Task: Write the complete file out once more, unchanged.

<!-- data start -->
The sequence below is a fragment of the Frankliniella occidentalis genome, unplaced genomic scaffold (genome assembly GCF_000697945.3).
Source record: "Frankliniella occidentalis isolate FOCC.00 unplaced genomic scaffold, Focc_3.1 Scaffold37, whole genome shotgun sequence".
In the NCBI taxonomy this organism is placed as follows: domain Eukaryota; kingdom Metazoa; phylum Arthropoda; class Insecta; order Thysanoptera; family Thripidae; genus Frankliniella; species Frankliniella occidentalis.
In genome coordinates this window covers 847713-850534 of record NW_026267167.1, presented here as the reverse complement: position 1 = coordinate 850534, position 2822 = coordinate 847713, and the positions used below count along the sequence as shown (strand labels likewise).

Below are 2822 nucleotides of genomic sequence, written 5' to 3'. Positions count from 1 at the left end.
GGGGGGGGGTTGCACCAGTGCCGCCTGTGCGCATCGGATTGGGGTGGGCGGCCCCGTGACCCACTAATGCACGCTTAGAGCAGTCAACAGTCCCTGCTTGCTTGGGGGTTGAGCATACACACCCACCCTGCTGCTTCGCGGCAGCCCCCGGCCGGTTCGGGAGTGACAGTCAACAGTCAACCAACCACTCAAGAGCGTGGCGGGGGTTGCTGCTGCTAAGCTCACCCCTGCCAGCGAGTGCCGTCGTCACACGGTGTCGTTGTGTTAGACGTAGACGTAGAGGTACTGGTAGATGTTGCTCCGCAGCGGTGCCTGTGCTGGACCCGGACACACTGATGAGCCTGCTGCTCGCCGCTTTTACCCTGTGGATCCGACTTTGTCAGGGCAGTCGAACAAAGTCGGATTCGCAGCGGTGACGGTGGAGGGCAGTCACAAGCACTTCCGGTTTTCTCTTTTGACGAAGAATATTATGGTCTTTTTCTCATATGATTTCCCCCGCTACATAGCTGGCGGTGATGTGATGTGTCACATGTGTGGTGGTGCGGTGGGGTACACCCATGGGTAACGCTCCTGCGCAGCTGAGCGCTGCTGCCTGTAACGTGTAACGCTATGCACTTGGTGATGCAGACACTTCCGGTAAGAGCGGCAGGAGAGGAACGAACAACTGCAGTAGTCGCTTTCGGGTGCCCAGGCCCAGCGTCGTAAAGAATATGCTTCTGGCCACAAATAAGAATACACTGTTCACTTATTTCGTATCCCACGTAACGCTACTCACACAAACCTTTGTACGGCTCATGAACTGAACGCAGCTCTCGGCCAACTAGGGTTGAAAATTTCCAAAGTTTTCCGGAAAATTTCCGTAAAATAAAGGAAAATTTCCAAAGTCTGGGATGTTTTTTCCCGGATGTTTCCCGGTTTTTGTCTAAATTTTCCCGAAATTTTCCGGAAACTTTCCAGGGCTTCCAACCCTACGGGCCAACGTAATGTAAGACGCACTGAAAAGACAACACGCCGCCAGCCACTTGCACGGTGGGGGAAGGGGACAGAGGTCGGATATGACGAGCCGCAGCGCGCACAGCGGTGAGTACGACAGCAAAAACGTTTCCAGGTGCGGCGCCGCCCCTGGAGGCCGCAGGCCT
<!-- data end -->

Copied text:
The sequence below is a fragment of the Frankliniella occidentalis genome, unplaced genomic scaffold (genome assembly GCF_000697945.3).
Source record: "Frankliniella occidentalis isolate FOCC.00 unplaced genomic scaffold, Focc_3.1 Scaffold37, whole genome shotgun sequence".
In the NCBI taxonomy this organism is placed as follows: domain Eukaryota; kingdom Metazoa; phylum Arthropoda; class Insecta; order Thysanoptera; family Thripidae; genus Frankliniella; species Frankliniella occidentalis.
In genome coordinates this window covers 847713-850534 of record NW_026267167.1, presented here as the reverse complement: position 1 = coordinate 850534, position 2822 = coordinate 847713, and the positions used below count along the sequence as shown (strand labels likewise).

Below are 2822 nucleotides of genomic sequence, written 5' to 3'. Positions count from 1 at the left end.
GGGGGGGGGTTGCACCAGTGCCGCCTGTGCGCATCGGATTGGGGTGGGCGGCCCCGTGACCCACTAATGCACGCTTAGAGCAGTCAACAGTCCCTGCTTGCTTGGGGGTTGAGCATACACACCCACCCTGCTGCTTCGCGGCAGCCCCCGGCCGGTTCGGGAGTGACAGTCAACAGTCAACCAACCACTCAAGAGCGTGGCGGGGGTTGCTGCTGCTAAGCTCACCCCTGCCAGCGAGTGCCGTCGTCACACGGTGTCGTTGTGTTAGACGTAGACGTAGAGGTACTGGTAGATGTTGCTCCGCAGCGGTGCCTGTGCTGGACCCGGACACACTGATGAGCCTGCTGCTCGCCGCTTTTACCCTGTGGATCCGACTTTGTCAGGGCAGTCGAACAAAGTCGGATTCGCAGCGGTGACGGTGGAGGGCAGTCACAAGCACTTCCGGTTTTCTCTTTTGACGAAGAATATTATGGTCTTTTTCTCATATGATTTCCCCCGCTACATAGCTGGCGGTGATGTGATGTGTCACATGTGTGGTGGTGCGGTGGGGTACACCCATGGGTAACGCTCCTGCGCAGCTGAGCGCTGCTGCCTGTAACGTGTAACGCTATGCACTTGGTGATGCAGACACTTCCGGTAAGAGCGGCAGGAGAGGAACGAACAACTGCAGTAGTCGCTTTCGGGTGCCCAGGCCCAGCGTCGTAAAGAATATGCTTCTGGCCACAAATAAGAATACACTGTTCACTTATTTCGTATCCCACGTAACGCTACTCACACAAACCTTTGTACGGCTCATGAACTGAACGCAGCTCTCGGCCAACTAGGGTTGAAAATTTCCAAAGTTTTCCGGAAAATTTCCGTAAAATAAAGGAAAATTTCCAAAGTCTGGGATGTTTTTTCCCGGATGTTTCCCGGTTTTTGTCTAAATTTTCCCGAAATTTTCCGGAAACTTTCCAGGGCTTCCAACCCTACGGGCCAACGTAATGTAAGACGCACTGAAAAGACAACACGCCGCCAGCCACTTGCACGGTGGGGGAAGGGGACAGAGGTCGGATATGACGAGCCGCAGCGCGCACAGCGGTGAGTACGACAGCAAAAACGTTTCCAGGTGCGGCGCCGCCCCTGGAGGCCGCAGGCCT